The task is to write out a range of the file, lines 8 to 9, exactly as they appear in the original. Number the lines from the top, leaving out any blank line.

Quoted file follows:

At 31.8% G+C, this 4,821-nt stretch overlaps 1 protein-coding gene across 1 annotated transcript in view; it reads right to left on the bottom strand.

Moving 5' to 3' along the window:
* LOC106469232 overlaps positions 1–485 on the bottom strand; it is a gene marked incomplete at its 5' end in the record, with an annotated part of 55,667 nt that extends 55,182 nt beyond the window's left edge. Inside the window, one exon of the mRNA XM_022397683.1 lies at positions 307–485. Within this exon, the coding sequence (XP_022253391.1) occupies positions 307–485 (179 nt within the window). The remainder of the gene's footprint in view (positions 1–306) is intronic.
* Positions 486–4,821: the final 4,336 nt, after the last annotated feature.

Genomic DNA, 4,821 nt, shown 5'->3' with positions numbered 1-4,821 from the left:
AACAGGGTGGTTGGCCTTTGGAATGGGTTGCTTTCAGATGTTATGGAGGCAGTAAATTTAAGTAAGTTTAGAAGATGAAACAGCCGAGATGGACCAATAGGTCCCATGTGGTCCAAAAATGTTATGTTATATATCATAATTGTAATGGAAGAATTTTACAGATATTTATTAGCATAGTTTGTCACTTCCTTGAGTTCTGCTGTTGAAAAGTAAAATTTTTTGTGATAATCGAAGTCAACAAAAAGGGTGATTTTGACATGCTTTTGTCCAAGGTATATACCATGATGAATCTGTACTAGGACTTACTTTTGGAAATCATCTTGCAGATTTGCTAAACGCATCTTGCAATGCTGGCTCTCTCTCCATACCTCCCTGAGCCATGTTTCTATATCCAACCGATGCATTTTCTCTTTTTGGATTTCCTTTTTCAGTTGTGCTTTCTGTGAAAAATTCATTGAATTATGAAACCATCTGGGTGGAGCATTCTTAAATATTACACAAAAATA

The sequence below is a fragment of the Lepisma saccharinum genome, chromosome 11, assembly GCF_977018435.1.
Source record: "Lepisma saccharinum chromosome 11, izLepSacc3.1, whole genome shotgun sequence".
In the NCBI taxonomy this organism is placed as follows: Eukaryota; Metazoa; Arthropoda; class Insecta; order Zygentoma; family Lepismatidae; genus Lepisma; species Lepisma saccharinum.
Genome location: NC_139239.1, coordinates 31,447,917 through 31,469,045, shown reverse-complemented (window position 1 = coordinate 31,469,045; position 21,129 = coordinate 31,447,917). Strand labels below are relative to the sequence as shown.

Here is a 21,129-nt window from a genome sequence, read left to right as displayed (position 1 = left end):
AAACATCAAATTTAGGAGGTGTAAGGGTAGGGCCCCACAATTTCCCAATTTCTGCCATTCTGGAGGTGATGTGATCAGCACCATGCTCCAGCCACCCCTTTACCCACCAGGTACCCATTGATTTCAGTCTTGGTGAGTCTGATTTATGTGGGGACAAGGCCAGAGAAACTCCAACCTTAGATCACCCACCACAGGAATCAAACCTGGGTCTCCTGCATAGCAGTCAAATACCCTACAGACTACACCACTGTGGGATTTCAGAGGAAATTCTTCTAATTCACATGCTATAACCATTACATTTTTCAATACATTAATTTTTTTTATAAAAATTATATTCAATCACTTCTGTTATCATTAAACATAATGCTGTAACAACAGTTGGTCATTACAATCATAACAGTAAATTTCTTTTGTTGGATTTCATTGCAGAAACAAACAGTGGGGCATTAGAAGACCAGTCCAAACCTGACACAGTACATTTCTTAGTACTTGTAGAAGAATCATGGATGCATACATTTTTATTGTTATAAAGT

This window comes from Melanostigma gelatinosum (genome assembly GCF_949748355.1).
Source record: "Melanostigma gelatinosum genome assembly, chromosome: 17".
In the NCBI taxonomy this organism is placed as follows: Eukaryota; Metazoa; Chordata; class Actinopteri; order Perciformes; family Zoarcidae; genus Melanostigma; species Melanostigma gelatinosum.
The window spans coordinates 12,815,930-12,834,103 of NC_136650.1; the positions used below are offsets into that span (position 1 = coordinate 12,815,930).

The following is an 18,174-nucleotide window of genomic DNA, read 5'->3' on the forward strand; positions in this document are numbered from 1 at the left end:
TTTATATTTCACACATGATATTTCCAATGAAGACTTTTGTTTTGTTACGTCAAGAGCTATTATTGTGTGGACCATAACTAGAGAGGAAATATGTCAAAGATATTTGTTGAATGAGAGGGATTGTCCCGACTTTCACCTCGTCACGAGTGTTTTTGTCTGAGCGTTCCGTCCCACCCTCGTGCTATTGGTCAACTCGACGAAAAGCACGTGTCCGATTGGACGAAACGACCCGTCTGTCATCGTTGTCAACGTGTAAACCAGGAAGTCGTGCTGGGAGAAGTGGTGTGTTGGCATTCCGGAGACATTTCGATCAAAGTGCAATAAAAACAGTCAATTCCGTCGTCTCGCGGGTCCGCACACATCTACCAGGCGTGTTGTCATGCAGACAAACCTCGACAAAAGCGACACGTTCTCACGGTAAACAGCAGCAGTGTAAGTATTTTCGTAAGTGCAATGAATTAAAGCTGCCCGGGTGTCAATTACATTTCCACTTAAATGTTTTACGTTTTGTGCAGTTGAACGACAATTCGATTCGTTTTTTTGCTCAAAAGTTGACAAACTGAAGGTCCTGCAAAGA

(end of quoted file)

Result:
Source record: "Lepisma saccharinum chromosome 11, izLepSacc3.1, whole genome shotgun sequence".
In the NCBI taxonomy this organism is placed as follows: Eukaryota; Metazoa; Arthropoda; class Insecta; order Zygentoma; family Lepismatidae; genus Lepisma; species Lepisma saccharinum.